Why the City of Philadelphia formed the new Mayor’s Office on People with Disabilities - Generocity Philly

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Apr. 12, 2018 10:30 am

Why the City of Philadelphia formed the new Mayor’s Office on People with Disabilities

A look at best practices showed the need for additional, compliance-focused leadership beyond the existing Mayor’s Commission on People with Disabilities.

Philadelphia City Council and others city staffers celebrate a disability pride flag raising in June 2017.

(Photo via Flickr user Philadelphia City Council)

Since 1986, the Mayor’s Commission for People with Disabilities (MOCD) has served as a go-between of the disability community and the City of Philadelphia.

The commission has been both a forum through which people with disabilities could be referred to local services and a sounding board for a community often ignored in public discussions. Its mayor-appointed members include representatives from local nonprofits and businesses serving those with disabilities, including from the Philadelphia School for the Deaf and several lawyers.

In September 2017, Mayor Jim Kenney signed Executive Order 7-17, officially instating the Mayor’s Office on People with Disabilities (MOPD). The office, housed under the Office of Diversity and Inclusion (ODI), is meant to establish “a permanent office operating to advance strategic policies and programs,” according to a March press release.

(Though it was formed in the fall, city spokesperson Ajeenah Amir said the news was only publicly shared this spring because the office’s restructuring and hiring wasn’t yet finished.)

But since a commission on the topic already existed, what’s the strategy here?

“Data that we saw from the [city report] Assessment of Fair Housing in 2016 reported that people with disabilities comprise roughly 16 percent of the population here in Philadelphia,” said Deputy Diversion and Inclusion Officer Nefertiri Sickout. “Focusing on services for people with disabilities is a high priority, and because of that priority, our focus the past year and a half has been on looking at best practices across the nation.”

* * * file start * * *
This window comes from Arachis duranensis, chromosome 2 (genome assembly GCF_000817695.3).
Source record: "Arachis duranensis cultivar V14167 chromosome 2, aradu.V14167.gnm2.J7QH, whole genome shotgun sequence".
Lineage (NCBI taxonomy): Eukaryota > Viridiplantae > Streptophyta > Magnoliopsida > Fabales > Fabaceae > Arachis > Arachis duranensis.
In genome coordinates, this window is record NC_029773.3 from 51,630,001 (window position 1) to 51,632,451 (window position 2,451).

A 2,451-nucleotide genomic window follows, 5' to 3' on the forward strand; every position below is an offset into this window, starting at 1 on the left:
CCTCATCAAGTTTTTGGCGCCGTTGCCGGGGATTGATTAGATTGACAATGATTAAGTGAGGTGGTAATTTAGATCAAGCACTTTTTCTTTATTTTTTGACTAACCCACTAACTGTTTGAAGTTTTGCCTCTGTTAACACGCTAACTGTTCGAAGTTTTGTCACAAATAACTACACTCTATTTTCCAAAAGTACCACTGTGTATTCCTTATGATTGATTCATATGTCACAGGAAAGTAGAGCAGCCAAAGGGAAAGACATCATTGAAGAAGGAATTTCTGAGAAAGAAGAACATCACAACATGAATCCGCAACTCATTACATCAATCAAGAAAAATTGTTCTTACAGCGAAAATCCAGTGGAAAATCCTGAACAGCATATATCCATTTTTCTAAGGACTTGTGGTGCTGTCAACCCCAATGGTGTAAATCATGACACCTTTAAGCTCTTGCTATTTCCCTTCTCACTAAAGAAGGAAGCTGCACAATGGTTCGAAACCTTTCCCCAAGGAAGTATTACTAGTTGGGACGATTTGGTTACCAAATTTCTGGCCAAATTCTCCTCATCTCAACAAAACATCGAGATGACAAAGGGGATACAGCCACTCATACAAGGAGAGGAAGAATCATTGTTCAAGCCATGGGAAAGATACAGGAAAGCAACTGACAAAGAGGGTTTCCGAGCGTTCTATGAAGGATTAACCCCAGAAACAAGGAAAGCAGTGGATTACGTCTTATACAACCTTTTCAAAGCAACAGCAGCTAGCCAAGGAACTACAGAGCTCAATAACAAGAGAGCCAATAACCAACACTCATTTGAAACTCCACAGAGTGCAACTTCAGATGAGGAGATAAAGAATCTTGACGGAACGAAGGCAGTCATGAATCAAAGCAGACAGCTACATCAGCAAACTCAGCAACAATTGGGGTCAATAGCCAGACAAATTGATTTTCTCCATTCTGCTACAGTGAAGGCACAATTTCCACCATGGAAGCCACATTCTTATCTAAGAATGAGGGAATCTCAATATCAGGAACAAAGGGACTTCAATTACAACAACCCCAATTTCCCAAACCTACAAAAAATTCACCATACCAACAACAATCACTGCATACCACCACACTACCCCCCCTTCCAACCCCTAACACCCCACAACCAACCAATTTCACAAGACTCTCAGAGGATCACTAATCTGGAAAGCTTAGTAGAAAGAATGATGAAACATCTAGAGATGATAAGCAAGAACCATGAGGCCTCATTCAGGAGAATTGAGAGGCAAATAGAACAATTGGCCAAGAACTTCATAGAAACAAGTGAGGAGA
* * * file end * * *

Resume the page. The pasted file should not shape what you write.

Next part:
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The commission, in its history, and in adherence to previous executive orders, has typically existed to advise on city-run programs and provide constituent services. Thorough examination of both internal infrastructure and national praxis exhibited it was time for a change: The office will take a more technical role than the commission could in supporting the city’s compliance with the American Disability Act (ADA), the Fair Housing Act and other laws defending the rights of people with disabilities.

“It’s best practice for that type of work to be separated out into a stand-alone Mayor’s Office on People with Disability,” said Sickout.

Constituent services and planning now lives in the office, while the commission — housed within the office — serves as an advisory board.

Compliance vet Charles Horton, who has held many titles and responsibilities in his 20-year ODI history, serves as both executive director of the MOPD and chair of the commission.

“We’re in the process now of speaking with our current members, and figuring out who wants to continue on in service,” said Sickout. Current commission members serve until April 30, and new members must be reappointed by May 1.

Two new positions were installed in the ODI: the City-Wide Title II American Disability Act Coordinator and the Constituent Services Coordinator, filled by Daniel Lopez Jr., and Claudia Tasco, respectively.

Other changes include an updated citywide ADA self-evaluation report and transition plan. City self-evaluations are required for each city by the Americans with Disability Act of 1990.

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